Afterwards, Rosamund Lupton

Monday, March 25, 2013

Last week, I was at a conference for reading teachers in Springfield, IL.  One of the vendors in the exhibit hall, Anderson's Books (a great independent bookstore in Naperville, IL, in case you happen to be local), had some reader-centric t-shirts in their booth.  I came home with these two...

But there was another one that I plan to get, that expresses a sentiment I have always felt.  Namely, that authors are my rock stars.  I never ceased to be amazed at the ability of good writers to create whole new worlds, or to shine a light so starkly on the world we already live in.  After thousands of years of the written word, the fact that there can still be anything literarily new or original is mind-blowing.  

In this spirit, I eagerly picked up Afterwards, by Rosamund Lupton, in preparation for my book club last month.  We had already read her book Sister, which engendered a great discussion about whether we agreed with the use of the literary device she employed.  In that book, the story is told in what we think is a letter to the main character's sister, only to discover that the while conversation is taking place in the main character's mind.  Lupton tried out a different narrative structure this time.  For Afterwards, which is essentially a mystery just like Sister, she placed the narrator and her daughter in a limbo state, stuck between life and death, able to observe what was happening to them and their loved ones without really being able to interact with them.

Afterwards begins with the narrator, a 40ish year old mother named Grace, realizing that her daughter is trapped in a burning school.  She rushes in to save her...and the next thing she is aware of is being in the hospital, looking down on her own comatose body lying in a hospital bed.  Her 17 year old daughter Jenny, who was horribly burned in the fire, is also in a coma, and together they start wandering the hospital, trying to find out what has happened to them.  It soon becomes apparent that each woman is in critical condition.  It also become apparent that their injuries are not the result of a tragic accident, but arson.  Grace and Jenny spend the rest of the novel alternately dealing with their own rather bumpy relationship, or tagging along with other characters who are actually living in the world as they try to solve the mystery.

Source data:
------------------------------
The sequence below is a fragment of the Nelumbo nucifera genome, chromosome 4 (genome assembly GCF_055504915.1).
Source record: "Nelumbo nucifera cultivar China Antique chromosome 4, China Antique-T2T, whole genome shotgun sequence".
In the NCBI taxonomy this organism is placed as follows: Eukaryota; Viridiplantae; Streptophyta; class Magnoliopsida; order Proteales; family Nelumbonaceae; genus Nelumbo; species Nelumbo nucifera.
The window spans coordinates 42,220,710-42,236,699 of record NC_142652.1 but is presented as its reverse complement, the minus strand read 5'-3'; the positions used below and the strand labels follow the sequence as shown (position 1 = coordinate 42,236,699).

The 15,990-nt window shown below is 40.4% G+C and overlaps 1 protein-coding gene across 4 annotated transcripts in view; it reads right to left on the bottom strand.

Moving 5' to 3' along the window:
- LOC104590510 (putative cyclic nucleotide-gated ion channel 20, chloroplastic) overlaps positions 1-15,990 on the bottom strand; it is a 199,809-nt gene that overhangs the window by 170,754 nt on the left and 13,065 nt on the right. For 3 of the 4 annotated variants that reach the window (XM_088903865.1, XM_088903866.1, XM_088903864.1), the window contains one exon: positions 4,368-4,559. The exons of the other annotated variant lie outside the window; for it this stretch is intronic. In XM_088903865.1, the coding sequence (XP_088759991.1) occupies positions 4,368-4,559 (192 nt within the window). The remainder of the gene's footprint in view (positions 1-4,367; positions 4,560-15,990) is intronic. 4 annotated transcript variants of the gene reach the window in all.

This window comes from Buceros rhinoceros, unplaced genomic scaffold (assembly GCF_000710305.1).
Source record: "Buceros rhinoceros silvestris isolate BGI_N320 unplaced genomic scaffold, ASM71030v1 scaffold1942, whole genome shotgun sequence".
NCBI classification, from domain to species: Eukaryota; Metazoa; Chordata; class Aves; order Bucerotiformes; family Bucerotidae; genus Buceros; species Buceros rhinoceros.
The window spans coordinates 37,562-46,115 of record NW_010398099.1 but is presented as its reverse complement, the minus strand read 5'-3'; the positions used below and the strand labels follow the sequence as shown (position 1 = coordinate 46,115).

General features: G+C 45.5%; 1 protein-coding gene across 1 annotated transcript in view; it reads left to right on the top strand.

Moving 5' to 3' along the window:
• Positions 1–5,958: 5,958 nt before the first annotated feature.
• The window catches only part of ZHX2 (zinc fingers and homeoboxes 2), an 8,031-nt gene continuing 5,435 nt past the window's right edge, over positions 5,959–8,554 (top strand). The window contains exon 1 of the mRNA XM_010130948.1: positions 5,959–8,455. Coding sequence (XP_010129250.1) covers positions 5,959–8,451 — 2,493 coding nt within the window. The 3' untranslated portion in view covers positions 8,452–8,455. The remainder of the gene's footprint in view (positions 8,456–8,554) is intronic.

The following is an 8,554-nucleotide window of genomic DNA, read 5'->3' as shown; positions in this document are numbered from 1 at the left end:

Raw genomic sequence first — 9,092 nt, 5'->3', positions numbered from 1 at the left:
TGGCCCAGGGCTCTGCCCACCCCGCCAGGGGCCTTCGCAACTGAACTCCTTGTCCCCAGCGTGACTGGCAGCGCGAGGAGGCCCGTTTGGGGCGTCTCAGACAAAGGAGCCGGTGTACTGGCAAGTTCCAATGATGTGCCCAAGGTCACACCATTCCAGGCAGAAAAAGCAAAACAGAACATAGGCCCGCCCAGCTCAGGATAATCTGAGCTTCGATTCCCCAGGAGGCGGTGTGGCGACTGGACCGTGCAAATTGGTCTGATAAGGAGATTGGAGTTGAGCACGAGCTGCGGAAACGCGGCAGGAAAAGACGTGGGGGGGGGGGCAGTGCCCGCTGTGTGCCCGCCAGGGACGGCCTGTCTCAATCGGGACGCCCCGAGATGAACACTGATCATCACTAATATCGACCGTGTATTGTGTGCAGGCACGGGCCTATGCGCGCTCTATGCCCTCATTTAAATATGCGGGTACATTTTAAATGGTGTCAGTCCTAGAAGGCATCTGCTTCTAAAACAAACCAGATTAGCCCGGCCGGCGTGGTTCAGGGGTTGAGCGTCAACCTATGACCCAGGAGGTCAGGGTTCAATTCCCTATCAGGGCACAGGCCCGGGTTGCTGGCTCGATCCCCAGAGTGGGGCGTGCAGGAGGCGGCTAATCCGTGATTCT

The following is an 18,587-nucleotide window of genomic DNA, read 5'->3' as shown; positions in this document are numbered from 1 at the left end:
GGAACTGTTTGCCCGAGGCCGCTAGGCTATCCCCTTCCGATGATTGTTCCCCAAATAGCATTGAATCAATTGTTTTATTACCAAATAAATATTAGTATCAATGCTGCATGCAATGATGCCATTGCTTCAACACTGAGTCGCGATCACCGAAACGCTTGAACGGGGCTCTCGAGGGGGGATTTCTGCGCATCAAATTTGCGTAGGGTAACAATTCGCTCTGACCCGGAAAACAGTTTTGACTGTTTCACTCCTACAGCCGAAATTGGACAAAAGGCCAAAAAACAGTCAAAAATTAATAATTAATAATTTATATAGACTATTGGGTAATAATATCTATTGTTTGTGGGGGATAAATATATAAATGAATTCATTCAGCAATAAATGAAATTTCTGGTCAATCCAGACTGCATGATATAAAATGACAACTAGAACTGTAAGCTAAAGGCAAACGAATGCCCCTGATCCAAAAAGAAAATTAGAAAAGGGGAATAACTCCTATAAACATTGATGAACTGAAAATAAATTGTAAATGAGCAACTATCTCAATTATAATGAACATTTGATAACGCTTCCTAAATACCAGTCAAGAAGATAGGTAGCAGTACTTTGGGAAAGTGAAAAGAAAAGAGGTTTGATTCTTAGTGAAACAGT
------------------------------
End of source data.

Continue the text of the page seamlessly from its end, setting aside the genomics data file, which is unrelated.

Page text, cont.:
And that is where Lupton lost me a bit.  Because was seemed like an interesting plot device at the beginning soon got rather tired.  Because the fact is that as much as Grace may follow her husband as he tries to keep them safe, or her sister-in-law the police officer as she investigates the fire, she can't actually DO anything.  Except have conversations with people that they can't hear, or discover clues that she can't tell anyone.  And as the book progresses, it becomes more and more sentimental, to the point that I was actually slightly annoyed by the resolution not of the mystery, which had be guessing until almost the end, but of the novel's other major plotline, that of whether Grace or Jenny can be saved.  I won't say that I didn't enjoy reading this book, because it kept me engaged throughout.  But I found myself reading faster and faster as the end approached, and not necessarily because I wanted to find out whodunnit-I was ready for it to be over.

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